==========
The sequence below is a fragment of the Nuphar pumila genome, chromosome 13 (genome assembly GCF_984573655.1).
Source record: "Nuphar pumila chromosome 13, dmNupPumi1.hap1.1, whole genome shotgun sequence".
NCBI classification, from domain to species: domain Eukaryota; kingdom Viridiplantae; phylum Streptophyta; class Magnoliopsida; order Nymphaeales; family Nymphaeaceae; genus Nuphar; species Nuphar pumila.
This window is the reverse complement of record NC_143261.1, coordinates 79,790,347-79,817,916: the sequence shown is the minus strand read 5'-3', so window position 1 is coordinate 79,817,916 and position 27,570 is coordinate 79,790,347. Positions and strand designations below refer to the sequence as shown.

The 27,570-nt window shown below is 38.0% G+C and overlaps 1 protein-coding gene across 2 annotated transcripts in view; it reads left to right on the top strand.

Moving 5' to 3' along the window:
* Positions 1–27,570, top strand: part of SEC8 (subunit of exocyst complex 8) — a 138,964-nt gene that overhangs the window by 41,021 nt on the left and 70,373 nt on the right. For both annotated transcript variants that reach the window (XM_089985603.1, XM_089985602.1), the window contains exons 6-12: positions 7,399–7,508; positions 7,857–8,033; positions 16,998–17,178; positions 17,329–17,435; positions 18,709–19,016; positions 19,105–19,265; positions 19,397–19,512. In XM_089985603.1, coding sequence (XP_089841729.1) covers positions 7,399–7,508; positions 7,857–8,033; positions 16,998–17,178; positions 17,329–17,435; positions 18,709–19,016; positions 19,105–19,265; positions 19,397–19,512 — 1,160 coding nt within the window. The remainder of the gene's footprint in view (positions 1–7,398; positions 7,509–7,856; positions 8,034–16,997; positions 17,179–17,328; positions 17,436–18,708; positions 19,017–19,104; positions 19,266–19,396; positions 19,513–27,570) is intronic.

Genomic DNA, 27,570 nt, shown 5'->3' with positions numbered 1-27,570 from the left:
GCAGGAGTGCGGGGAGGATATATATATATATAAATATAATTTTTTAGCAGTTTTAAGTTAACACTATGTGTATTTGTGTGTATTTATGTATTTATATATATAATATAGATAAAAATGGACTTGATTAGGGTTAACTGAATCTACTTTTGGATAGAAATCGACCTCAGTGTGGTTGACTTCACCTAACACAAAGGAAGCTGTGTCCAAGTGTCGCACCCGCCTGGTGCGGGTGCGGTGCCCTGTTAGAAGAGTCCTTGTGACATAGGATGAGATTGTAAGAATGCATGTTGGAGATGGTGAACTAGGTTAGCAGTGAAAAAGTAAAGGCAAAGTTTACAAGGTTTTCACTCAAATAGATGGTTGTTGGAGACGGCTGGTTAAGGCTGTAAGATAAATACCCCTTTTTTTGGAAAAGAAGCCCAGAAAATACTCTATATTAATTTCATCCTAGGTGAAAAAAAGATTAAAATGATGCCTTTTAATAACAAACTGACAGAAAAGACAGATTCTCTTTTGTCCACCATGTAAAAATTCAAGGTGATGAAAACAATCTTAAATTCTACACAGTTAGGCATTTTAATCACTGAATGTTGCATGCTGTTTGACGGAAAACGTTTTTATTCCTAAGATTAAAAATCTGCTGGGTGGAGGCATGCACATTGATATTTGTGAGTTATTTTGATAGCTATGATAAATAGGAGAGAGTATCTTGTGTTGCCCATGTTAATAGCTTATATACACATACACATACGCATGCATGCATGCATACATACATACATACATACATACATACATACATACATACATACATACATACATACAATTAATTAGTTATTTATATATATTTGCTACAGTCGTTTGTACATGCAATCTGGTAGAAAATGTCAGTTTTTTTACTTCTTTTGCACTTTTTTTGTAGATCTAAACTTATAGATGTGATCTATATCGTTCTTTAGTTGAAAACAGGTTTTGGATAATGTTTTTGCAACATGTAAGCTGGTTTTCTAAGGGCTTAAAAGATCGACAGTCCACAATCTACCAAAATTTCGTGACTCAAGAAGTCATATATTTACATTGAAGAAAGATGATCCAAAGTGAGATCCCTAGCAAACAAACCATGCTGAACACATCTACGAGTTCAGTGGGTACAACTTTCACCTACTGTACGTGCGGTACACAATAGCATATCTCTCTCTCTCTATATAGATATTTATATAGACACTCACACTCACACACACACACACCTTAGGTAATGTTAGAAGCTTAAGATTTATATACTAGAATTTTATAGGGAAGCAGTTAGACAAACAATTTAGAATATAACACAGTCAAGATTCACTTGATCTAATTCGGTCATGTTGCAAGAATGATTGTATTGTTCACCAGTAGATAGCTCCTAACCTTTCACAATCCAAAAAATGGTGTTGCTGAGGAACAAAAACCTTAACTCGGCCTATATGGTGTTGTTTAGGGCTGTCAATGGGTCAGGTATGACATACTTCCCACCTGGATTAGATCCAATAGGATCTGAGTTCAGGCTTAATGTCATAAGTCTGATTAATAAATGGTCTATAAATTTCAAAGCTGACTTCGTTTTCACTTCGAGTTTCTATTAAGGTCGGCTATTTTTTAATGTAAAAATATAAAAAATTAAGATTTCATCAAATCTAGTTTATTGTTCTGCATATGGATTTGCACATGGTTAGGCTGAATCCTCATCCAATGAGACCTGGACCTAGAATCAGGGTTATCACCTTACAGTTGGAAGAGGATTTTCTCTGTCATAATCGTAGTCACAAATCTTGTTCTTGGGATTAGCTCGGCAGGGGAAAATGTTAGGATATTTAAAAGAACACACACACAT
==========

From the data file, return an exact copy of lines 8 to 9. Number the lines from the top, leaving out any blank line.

Genomic DNA, 27,570 nt, shown 5'->3' with positions numbered 1-27,570 from the left:
GCAGGAGTGCGGGGAGGATATATATATATATAAATATAATTTTTTAGCAGTTTTAAGTTAACACTATGTGTATTTGTGTGTATTTATGTATTTATATATATAATATAGATAAAAATGGACTTGATTAGGGTTAACTGAATCTACTTTTGGATAGAAATCGACCTCAGTGTGGTTGACTTCACCTAACACAAAGGAAGCTGTGTCCAAGTGTCGCACCCGCCTGGTGCGGGTGCGGTGCCCTGTTAGAAGAGTCCTTGTGACATAGGATGAGATTGTAAGAATGCATGTTGGAGATGGTGAACTAGGTTAGCAGTGAAAAAGTAAAGGCAAAGTTTACAAGGTTTTCACTCAAATAGATGGTTGTTGGAGACGGCTGGTTAAGGCTGTAAGATAAATACCCCTTTTTTTGGAAAAGAAGCCCAGAAAATACTCTATATTAATTTCATCCTAGGTGAAAAAAAGATTAAAATGATGCCTTTTAATAACAAACTGACAGAAAAGACAGATTCTCTTTTGTCCACCATGTAAAAATTCAAGGTGATGAAAACAATCTTAAATTCTACACAGTTAGGCATTTTAATCACTGAATGTTGCATGCTGTTTGACGGAAAACGTTTTTATTCCTAAGATTAAAAATCTGCTGGGTGGAGGCATGCACATTGATATTTGTGAGTTATTTTGATAGCTATGATAAATAGGAGAGAGTATCTTGTGTTGCCCATGTTAATAGCTTATATACACATACACATACGCATGCATGCATGCATACATACATACATACATACATACATACATACATACATACATACATACATACATACAATTAATTAGTTATTTATATATATTTGCTACAGTCGTTTGTACATGCAATCTGGTAGAAAATGTCAGTTTTTTTACTTCTTTTGCACTTTTTTTGTAGATCTAAACTTATAGATGTGATCTATATCGTTCTTTAGTTGAAAACAGGTTTTGGATAATGTTTTTGCAACATGTAAGCTGGTTTTCTAAGGGCTTAAAAGATCGACAGTCCACAATCTACCAAAATTTCGTGACTCAAGAAGTCATATATTTACATTGAAGAAAGATGATCCAAAGTGAGATCCCTAGCAAACAAACCATGCTGAACACATCTACGAGTTCAGTGGGTACAACTTTCACCTACTGTACGTGCGGTACACAATAGCATATCTCTCTCTCTCTATATAGATATTTATATAGACACTCACACTCACACACACACACACCTTAGGTAATGTTAGAAGCTTAAGATTTATATACTAGAATTTTATAGGGAAGCAGTTAGACAAACAATTTAGAATATAACACAGTCAAGATTCACTTGATCTAATTCGGTCATGTTGCAAGAATGATTGTATTGTTCACCAGTAGATAGCTCCTAACCTTTCACAATCCAAAAAATGGTGTTGCTGAGGAACAAAAACCTTAACTCGGCCTATATGGTGTTGTTTAGGGCTGTCAATGGGTCAGGTATGACATACTTCCCACCTGGATTAGATCCAATAGGATCTGAGTTCAGGCTTAATGTCATAAGTCTGATTAATAAATGGTCTATAAATTTCAAAGCTGACTTCGTTTTCACTTCGAGTTTCTATTAAGGTCGGCTATTTTTTAATGTAAAAATATAAAAAATTAAGATTTCATCAAATCTAGTTTATTGTTCTGCATATGGATTTGCACATGGTTAGGCTGAATCCTCATCCAATGAGACCTGGACCTAGAATCAGGGTTATCACCTTACAGTTGGAAGAGGATTTTCTCTGTCATAATCGTAGTCACAAATCTTGTTCTTGGGATTAGCTCGGCAGGGGAAAATGTTAGGATATTTAAAAGAACACACACACAT